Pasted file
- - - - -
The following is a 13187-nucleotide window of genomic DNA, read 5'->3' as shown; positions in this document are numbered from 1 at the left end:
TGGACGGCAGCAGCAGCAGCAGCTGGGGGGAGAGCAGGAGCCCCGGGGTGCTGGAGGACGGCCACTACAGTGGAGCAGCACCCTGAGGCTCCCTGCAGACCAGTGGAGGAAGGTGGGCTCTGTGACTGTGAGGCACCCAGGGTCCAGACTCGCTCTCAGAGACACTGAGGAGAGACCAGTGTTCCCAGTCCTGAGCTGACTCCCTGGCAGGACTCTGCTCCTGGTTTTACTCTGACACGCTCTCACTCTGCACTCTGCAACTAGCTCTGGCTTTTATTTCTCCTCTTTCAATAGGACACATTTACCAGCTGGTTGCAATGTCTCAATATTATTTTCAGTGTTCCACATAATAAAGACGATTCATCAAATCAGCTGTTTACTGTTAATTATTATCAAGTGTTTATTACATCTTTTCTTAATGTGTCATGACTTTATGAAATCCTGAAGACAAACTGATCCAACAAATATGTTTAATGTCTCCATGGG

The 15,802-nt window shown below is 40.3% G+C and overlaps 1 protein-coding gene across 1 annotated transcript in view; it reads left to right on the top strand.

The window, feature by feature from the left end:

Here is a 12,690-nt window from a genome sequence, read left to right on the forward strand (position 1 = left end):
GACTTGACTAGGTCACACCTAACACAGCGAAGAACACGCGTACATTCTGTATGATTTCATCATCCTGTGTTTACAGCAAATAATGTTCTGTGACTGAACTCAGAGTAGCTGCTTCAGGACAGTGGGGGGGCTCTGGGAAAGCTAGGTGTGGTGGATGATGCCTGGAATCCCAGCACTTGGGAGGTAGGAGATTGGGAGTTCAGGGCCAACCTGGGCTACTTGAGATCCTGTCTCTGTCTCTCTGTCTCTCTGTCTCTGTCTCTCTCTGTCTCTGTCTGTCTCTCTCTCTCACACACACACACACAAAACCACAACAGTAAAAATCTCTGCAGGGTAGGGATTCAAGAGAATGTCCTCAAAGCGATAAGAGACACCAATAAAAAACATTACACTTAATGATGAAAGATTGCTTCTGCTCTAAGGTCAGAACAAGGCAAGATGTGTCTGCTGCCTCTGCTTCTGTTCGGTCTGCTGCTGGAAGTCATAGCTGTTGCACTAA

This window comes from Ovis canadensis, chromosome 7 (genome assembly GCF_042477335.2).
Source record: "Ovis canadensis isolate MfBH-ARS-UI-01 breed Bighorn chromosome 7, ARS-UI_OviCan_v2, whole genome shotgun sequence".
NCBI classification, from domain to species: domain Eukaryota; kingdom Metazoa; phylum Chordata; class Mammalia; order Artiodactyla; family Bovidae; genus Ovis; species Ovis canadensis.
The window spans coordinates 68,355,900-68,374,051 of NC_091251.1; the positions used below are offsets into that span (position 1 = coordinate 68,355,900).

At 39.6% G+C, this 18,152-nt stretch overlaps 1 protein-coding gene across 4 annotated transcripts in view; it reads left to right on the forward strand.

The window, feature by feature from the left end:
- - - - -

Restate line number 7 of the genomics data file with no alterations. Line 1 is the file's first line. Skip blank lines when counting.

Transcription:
This window comes from Ovis canadensis, chromosome 7 (genome assembly GCF_042477335.2).